WHAT IS A NUTRITIONIST?

Nutritionists are experts in the science of how the food we eat affects our health and wellbeing. Besides being qualified to advise people about the best foods to choose for supporting their wellness, some nutritionists work in the food industry and make recommendations that affect health policy.

Our Purpose

Our purpose is to be a global facilitator of health and wellness through access, education and advancement of Traditional & Complementary Medicine (T&CM). The World Health Organization (WHO) advises that lifestyle-related diseases (or non-communicable diseases) are responsible for more than 70% of deaths worldwide each year.
 
Knowledge represents empowerment. By sharing this evidence-based, peer-reviewed research, we aim to support everyday people to take ownership of their wellness, by making informed decisions and choices in conjunction with their health professional.

How This Study Could Help Reduce Your Risk of Cardiovascular Disease

Cardiovascular disease, a category which includes stroke and heart disease, is reported by the WHO to be the leading cause of death worldwide. This umbrella review examines the benefits of a high- fibre diet for reducing the risk of developing cardiovascular disease, and is titled:
 
DIETARY FIBER IS BENEFICIAL FOR THE PREVENTION OF CARDIOVASCULAR DISEASE: AN UMBRELLA REVIEW OF META-ANALYSES
 
You can read the full study here: https://www.ncbi.nlm.nih.gov/pmc/articles/PMC5731843/

Why Is This Study Important?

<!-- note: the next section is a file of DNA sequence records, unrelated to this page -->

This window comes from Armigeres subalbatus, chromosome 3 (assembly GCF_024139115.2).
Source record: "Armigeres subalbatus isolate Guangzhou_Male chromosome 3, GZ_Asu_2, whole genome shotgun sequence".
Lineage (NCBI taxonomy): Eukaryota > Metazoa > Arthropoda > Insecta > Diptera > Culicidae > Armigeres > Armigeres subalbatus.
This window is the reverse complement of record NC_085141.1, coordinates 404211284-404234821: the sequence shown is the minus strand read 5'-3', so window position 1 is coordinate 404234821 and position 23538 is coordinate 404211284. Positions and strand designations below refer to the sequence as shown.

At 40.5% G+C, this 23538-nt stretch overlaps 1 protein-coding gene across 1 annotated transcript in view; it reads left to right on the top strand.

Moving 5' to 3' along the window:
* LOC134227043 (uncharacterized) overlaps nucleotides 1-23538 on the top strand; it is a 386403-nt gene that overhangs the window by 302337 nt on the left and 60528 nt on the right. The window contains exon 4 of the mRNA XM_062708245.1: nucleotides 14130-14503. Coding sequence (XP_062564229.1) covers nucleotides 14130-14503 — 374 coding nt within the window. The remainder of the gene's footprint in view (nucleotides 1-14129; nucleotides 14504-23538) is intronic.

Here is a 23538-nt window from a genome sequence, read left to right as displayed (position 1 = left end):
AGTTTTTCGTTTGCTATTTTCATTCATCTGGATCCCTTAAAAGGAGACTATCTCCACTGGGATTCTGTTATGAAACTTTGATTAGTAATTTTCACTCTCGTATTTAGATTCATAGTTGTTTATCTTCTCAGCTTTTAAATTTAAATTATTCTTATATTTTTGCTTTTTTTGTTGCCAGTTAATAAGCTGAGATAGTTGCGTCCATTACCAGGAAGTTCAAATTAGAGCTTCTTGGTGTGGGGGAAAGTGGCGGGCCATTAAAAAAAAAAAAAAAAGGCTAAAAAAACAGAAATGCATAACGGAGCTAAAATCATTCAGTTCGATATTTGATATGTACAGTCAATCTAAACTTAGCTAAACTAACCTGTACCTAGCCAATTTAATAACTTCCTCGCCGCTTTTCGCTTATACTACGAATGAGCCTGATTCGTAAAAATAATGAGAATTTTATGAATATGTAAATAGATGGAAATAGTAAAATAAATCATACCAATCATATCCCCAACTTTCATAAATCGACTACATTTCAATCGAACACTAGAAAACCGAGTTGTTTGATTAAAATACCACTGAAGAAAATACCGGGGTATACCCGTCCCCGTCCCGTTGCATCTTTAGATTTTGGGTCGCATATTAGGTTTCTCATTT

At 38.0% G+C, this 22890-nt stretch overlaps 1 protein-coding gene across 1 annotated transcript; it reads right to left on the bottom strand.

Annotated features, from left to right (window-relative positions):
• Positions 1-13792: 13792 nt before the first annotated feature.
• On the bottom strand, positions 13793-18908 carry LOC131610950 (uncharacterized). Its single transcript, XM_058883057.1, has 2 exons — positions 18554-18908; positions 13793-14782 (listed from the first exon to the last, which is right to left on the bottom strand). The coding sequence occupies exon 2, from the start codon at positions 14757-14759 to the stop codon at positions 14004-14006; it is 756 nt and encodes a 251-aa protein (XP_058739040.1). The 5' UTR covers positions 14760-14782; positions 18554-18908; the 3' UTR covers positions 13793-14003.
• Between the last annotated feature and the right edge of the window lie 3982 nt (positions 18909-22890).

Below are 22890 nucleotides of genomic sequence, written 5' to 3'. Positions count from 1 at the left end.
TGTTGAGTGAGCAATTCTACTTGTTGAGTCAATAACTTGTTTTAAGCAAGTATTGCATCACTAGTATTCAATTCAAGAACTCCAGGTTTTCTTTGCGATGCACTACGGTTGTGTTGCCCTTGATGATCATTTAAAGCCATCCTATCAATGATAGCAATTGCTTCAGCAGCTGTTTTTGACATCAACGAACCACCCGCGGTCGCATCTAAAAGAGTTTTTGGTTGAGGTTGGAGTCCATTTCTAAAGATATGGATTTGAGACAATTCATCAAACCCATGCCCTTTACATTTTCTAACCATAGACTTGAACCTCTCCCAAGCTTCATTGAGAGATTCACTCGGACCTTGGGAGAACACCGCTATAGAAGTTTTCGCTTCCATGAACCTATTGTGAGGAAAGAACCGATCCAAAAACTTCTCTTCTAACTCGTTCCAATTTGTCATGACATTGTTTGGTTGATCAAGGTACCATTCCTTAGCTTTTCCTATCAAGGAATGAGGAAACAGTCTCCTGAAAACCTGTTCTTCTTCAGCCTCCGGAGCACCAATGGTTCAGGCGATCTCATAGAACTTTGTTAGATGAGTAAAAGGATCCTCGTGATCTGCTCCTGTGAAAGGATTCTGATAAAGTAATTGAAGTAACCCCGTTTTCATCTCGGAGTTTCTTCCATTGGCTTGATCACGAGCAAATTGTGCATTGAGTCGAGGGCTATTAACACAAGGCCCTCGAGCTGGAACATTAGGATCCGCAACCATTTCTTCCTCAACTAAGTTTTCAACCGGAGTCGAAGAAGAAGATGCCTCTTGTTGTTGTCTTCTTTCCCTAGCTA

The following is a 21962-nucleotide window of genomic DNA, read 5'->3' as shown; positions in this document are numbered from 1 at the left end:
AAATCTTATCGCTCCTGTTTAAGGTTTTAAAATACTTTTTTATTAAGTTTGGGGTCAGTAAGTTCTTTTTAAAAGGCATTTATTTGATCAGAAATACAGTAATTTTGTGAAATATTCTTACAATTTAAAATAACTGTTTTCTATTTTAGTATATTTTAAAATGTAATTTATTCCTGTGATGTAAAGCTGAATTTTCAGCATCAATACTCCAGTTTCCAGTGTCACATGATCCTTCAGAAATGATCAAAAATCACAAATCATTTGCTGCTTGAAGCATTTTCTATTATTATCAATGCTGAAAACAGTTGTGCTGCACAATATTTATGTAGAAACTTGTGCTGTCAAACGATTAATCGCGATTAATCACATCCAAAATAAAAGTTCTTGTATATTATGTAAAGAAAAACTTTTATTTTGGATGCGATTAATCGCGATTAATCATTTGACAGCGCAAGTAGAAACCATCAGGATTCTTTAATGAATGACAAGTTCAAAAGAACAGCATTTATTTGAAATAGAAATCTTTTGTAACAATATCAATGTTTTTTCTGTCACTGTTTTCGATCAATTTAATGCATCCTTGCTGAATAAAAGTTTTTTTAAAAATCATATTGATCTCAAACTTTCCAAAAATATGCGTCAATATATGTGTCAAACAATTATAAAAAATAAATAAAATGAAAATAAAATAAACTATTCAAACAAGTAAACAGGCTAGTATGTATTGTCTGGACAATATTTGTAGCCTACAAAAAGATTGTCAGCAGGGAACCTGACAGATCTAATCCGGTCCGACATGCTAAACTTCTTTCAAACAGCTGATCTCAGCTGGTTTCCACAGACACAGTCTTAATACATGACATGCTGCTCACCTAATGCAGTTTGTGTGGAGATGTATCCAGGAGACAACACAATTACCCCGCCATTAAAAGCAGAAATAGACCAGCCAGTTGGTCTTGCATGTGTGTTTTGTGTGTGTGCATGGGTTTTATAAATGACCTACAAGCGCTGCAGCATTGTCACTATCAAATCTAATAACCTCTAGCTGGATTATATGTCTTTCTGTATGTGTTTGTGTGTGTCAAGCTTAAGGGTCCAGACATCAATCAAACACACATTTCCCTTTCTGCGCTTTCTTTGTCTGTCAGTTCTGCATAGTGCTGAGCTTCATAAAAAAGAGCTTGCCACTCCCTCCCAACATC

The connection between diet and non- communicable diseases is well-established. It is also generally agreed that the different types of fibre found in food, such as soluble and insoluble fibre, are associated with wellness benefits ranging from gut health to a reduced risk of cancer.
 
A diet high in fibre is also associated with a decrease in the risk of coronary heart disease or stroke. Research suggests dietary fibre may reduce excessive levels of cholesterol in the blood, notably LDL (low-density lipoprotein), often described as ‘bad’ cholesterol. There is also evidence to suggest that increasing the amount of fibre in your diet can beneficially lower your blood pressure.
 
While much research has been conducted in this field, with similar overall conclusions about the benefits of a high-fibre diet, there are variations and inconsistencies between individual studies. This can make it challenging to draw statistically reliable conclusions that support a clear and unified message about the advantages of increasing dietary fibre intake.
 
Summarising consistent trends across a wide variety of studies can strengthen public confidence in the connection between fibre intake and potentially life-saving health benefits.

What Does This Mean For My Wellness?

This umbrella review provides further evidence that the more fibre you have in your diet, the lower your risk of developing coronary heart disease or having a stroke. Cardiovascular disease is associated with about one in three of all deaths worldwide, so highlighting the importance of fibre “for health promotion and disease prevention” may have life-saving consequences.
 
These findings support the Dietitians Association of Australia’s recommendation that adults should consume 25-30g of dietary fibre daily. In theory, the results of this study suggest that an even higher intake of fibre (up to 38g per day) may further reduce cardiovascular risk. However, some health authorities advise that consuming a very high content of dietary fibre (more than 40g per day) may be associated with a decrease in the body’s ability to absorb minerals such as zinc and iron.